Powergrape is more expensive than the other antioxidants that are part of Naturex’s Nat’Life suite, but the energy-enhancing clinical evidence is strong, Nat’Life marketing manager, Karine Nardon said.
“With the energy-related, sports backing this ingredient has, energy drinks are a natural fit for us,” Nardon told NutraIngredients.com.
“We are working with big beverage companies and expect a product will be on-market in Europe soon, possibly by the beginning of 2009. We analysed the energy drinks market and determined there was a lack of originality and the level of interest in the ingredient has confirmed that.”
Powergrape will sell for about €150/kg – more than the green coffee, lemon balm and hop extracts that make up the Nat’Life range.
Powergrape is yet to see the light of day in any food or beverage – something Naturex is working to change at Health Ingredients Europe (HIE) in Paris recently where it had two sample formulations on display – “sports” and one called “energy”.
The drinks were formulated with varying super juices and other ingredients. “While we have suggested these formulations, Powergrape can be easily mixed into other formulations and ingredients,” Narbon said.
Clinical trials performed on the ingredient demonstrate energy benefits that can be achieved with a daily dose of 400mg of Powergrape – able to be formulated in one 300ml drink.
These benefits form the basis of a health claim that will be submitted to European authorities imminently.
Nardon was keen to point out that Powergrape – an extract derived from a Bordeaux grape – was not from the same polyphenols family as resveratrol.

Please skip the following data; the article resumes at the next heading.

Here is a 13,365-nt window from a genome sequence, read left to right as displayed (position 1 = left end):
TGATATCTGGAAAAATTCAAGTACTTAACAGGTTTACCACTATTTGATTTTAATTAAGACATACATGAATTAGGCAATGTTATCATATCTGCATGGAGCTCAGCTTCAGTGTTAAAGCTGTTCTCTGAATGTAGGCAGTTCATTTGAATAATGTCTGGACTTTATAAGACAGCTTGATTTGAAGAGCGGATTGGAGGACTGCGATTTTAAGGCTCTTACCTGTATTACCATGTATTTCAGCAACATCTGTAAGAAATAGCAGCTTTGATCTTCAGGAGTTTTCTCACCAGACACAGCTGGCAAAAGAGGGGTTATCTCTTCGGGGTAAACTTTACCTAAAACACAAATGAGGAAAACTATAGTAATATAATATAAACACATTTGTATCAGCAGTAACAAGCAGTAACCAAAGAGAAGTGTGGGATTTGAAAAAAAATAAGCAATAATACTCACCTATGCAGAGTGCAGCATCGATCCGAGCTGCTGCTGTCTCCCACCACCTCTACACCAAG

Based on studies on the Bordeaux grapes, Naturex suggests its clients make claims such as:
- +23.9% improvement of physical performance
- +7.9% increase of the recovery capacity
- +3.6% increase of muscle oxygenation
- -100.9% decrease of muscular damage or cramp risk
- -48.8% decrease inflammation
Naturex said 13 parameters for antioxidative efficacy and five for physical performance were improved in the trial results.
In 2006 researchers from San Antonio Catholic University in Spain, showed that a drink containing black grape, raspberry and red currant concentrates reduced protein oxidation by 23 per cent following excessive exercise.
The volunteers, received daily doses of 400 milligrams of the grape extract, or placebo, for two months. At the end of the study, the researchers noted an increase in physical performance of 21.1 per cent as a result of taking the Powergrape supplements, compared to placebo.
Similar tests for a placebo crossover showed protein oxidation increased by 12 per cent (Clinical Nutrition, doi: 10.1016/j.clnu.2005.11.007).
Leatherhead International valued the total global market value for performance foods and drinks at €15.8bn in 2006, representing 50 per cent growth in the past five years.